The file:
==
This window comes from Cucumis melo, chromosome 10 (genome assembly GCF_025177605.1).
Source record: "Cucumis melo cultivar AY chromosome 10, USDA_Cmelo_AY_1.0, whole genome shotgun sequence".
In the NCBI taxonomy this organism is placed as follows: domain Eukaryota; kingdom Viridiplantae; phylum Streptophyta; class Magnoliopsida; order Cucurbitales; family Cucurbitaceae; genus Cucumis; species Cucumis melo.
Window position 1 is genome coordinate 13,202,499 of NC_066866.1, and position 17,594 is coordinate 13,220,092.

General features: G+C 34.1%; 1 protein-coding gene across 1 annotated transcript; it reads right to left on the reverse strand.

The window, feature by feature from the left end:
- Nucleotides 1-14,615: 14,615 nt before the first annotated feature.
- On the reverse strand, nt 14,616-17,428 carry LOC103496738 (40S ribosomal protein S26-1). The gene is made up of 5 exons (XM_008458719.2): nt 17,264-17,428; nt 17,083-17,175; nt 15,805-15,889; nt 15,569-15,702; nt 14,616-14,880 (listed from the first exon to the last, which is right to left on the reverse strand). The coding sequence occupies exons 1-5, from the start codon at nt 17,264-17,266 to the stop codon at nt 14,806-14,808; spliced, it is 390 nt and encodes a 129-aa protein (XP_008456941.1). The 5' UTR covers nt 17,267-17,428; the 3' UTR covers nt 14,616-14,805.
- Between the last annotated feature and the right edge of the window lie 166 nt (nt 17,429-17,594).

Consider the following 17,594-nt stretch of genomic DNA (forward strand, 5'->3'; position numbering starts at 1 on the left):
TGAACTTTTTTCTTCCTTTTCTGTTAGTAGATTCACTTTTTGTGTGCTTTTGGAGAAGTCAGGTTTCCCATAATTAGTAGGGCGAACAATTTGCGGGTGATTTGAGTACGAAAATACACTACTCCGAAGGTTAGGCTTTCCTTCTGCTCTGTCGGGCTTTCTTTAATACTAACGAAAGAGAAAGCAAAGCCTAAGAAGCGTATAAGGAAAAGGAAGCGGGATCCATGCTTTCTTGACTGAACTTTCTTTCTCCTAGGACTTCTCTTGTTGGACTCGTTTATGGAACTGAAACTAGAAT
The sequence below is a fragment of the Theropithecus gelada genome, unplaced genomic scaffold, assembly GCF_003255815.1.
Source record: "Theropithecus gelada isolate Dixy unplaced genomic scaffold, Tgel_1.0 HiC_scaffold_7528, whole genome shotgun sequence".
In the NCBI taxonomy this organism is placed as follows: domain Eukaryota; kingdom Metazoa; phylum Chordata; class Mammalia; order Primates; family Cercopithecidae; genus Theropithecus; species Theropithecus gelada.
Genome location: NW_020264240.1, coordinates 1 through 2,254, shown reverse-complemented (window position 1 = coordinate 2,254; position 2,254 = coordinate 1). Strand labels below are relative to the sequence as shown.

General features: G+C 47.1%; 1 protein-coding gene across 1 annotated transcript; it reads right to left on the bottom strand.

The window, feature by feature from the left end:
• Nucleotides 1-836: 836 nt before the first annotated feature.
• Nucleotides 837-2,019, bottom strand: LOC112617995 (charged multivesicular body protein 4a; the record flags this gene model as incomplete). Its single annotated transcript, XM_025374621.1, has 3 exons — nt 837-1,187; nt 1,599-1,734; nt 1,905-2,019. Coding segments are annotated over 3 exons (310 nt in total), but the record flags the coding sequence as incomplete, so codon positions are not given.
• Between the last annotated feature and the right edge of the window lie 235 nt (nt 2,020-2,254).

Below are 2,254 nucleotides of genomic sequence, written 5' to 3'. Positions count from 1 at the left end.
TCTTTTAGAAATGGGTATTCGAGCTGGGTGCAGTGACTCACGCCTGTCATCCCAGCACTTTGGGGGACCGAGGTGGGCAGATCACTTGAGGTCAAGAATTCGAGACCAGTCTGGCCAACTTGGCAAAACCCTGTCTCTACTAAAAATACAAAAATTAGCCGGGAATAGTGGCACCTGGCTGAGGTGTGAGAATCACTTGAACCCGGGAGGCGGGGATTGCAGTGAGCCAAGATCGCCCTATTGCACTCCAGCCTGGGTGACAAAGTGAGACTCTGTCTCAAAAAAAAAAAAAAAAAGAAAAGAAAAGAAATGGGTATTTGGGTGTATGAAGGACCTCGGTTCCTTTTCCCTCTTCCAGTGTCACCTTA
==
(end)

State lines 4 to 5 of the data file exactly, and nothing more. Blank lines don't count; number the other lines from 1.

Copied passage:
Window position 1 is genome coordinate 13,202,499 of NC_066866.1, and position 17,594 is coordinate 13,220,092.

General features: G+C 34.1%; 1 protein-coding gene across 1 annotated transcript; it reads right to left on the reverse strand.